Vinewave doesn’t produce sexy consumer software, which is why you’ve probably never heard of the company. Its most popular piece of software, for example, is a staff directory. But it is special for a number of reasons. First, Vinewave is a South African company, despite the fact that you’d never guess it from perusing the website — all prices are in US dollars. Another surprising aspect of the business is its client list.
Users include Sony, Samsung, Harvard Business School, the United Nations and SpaceX. Most astonishingly, however is the fact that, for a very long time, it had only a single employee: Founder Lawrence Cawood. Since 2010, Lawrence has owned and operated Vinewave completely on his own, from a single computer at his home.
Although he is now looking to scale the business aggressively, his initial aim was to create a business that could provide for him and his family, without demanding 80-hour work weeks.
“I wanted to be able to spend time with my family, so my aim was to create a lifestyle business that didn’t demand crazy hours, and that would allow me to work when and where I wanted,” says Lawrence.
Vinewave ended up being exactly what he was looking for. Working on his own, Lawrence created a business that quickly boasted around R1,6 million in annual revenue, and a valuation of R10 million.
Being an online business that targeted companies all over the world, time and space was irrelevant. “I would often wake up to discover that I had made R60 000 in sales while I was sleeping,” he says.
DOING THE WORK
Of course, that doesn’t mean that you can become a multi-millionaire while watching TV in your pyjamas. Lawrence is quick to add that launching Vinewave wasn’t easy. Sales were slow to come in and refining his software demanded hard work.
“It took me six months to make my first sale,” says Lawrence. “Also, as the only person in the business, I had to work hard. I was responsible for absolutely everything: The website, advertising, SEO, product development, and so on. However, the nature of the business allowed me to do things on my own terms. Where and when I did the work was irrelevant, meaning I could spend time with my family when I wanted. Even though I had to invest a lot of time and energy into the business, it provided a certain sense of freedom. Normal business limitations didn’t apply.”
As mentioned earlier, Lawrence is now working harder on the business than he did in the early days, since he is looking to scale, but Entrepreneur spoke to him about the ins and outs of creating a lifestyle business or side project that doesn’t demand absolutely all of your time.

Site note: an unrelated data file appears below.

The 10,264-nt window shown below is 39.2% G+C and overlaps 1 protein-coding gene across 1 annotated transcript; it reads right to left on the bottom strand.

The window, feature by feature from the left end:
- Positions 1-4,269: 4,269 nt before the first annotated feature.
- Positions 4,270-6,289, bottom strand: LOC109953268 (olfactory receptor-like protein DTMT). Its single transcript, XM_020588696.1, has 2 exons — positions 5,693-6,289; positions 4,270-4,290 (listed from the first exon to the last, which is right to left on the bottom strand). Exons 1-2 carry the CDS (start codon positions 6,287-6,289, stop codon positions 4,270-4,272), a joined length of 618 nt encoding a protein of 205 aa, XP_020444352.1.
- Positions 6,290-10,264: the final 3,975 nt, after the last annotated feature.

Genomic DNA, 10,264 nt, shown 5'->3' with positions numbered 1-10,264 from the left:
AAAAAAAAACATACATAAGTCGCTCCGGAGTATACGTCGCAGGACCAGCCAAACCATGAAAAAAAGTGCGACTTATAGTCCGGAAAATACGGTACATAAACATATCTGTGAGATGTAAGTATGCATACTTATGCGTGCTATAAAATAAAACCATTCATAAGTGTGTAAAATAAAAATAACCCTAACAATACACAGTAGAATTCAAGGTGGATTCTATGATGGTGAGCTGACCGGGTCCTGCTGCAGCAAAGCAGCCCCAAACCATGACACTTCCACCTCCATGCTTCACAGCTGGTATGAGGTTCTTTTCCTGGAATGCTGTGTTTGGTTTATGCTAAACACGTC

Here’s his advice for creating a business that can make money while you sleep.
1. Product, not service
The more successful a service business is, the more time you’re likely to have to invest in the business, since you are essentially trading your time for money. For example, if you have a photography business, every new client will cost money, require more time and add complexity to the business. Selling items online, in contrast, is easier to scale as a business, since the difference between selling ten and 12 items isn’t all that much. Easiest of all is a business that sells a digital product. The added cost and complexity that comes with every added customer of a piece of software is very small, since there is nothing to package or ship. For this reason, a company like Facebook, Dropbox and, indeed, Vinewave is hyper-scalable.
“I think it’s important to be passionate about what you do and to pursue something that you’re knowledgeable about, but you also need to be realistic about the demands of the business you have in mind. Some ideas and products demand more time and resources than others. If you want a business that you can run on the side, you need a product that is relatively easy to ship and sell. Software is easiest, of course, but a physical product isn’t out of the question. Just make sure that systems and processes can be put in place to streamline the process and free up time.”
2. Build a better version
Unless you’ve got a lot of time and money on your hands, reinventing the wheel isn’t a good idea. A company like Google, Apple or Amazon can gamble big on revolutionary ideas, but if you’re looking for a manageable side business, you want to instead focus on creating a better version of an existing product.
“You want to look at what is already selling, and build something similar, but better,” says Lawrence. “As always, you want to identify a burning problem, and provide an elegant solution that people are willing to pay for. The last thing you want to do when you don’t have a lot of time and money to invest is to try and create a new market on your own.”